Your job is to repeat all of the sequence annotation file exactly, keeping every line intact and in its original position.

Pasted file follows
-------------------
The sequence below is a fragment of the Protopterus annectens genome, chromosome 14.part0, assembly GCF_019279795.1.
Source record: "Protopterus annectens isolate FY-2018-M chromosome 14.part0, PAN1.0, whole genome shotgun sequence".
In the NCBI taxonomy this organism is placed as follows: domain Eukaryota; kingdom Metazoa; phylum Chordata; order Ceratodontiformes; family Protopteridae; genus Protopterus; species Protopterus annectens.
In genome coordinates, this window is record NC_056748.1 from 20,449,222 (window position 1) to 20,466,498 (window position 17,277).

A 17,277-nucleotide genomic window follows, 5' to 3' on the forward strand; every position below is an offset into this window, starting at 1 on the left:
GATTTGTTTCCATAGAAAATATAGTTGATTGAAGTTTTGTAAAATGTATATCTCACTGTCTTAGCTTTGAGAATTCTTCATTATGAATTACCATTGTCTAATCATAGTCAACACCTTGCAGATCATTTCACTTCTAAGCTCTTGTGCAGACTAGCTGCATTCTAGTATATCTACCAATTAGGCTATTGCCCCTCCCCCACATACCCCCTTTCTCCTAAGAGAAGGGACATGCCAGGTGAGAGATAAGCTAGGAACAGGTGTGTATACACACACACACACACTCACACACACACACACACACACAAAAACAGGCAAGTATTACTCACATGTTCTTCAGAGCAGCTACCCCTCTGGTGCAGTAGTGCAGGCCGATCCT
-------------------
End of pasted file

The sequence below is a fragment of the Protopterus annectens genome, chromosome 14.part0, assembly GCF_019279795.1.
Source record: "Protopterus annectens isolate FY-2018-M chromosome 14.part0, PAN1.0, whole genome shotgun sequence".
In the NCBI taxonomy this organism is placed as follows: domain Eukaryota; kingdom Metazoa; phylum Chordata; order Ceratodontiformes; family Protopteridae; genus Protopterus; species Protopterus annectens.
In genome coordinates, this window is record NC_056748.1 from 20,449,222 (window position 1) to 20,466,498 (window position 17,277).

A 17,277-nucleotide genomic window follows, 5' to 3' on the forward strand; every position below is an offset into this window, starting at 1 on the left:
GATTTGTTTCCATAGAAAATATAGTTGATTGAAGTTTTGTAAAATGTATATCTCACTGTCTTAGCTTTGAGAATTCTTCATTATGAATTACCATTGTCTAATCATAGTCAACACCTTGCAGATCATTTCACTTCTAAGCTCTTGTGCAGACTAGCTGCATTCTAGTATATCTACCAATTAGGCTATTGCCCCTCCCCCACATACCCCCTTTCTCCTAAGAGAAGGGACATGCCAGGTGAGAGATAAGCTAGGAACAGGTGTGTATACACACACACACACACTCACACACACACACACACACACAAAAACAGGCAAGTATTACTCACATGTTCTTCAGAGCAGCTACCCCTCTGGTGCAGTAGTGCAGGCCGATCCT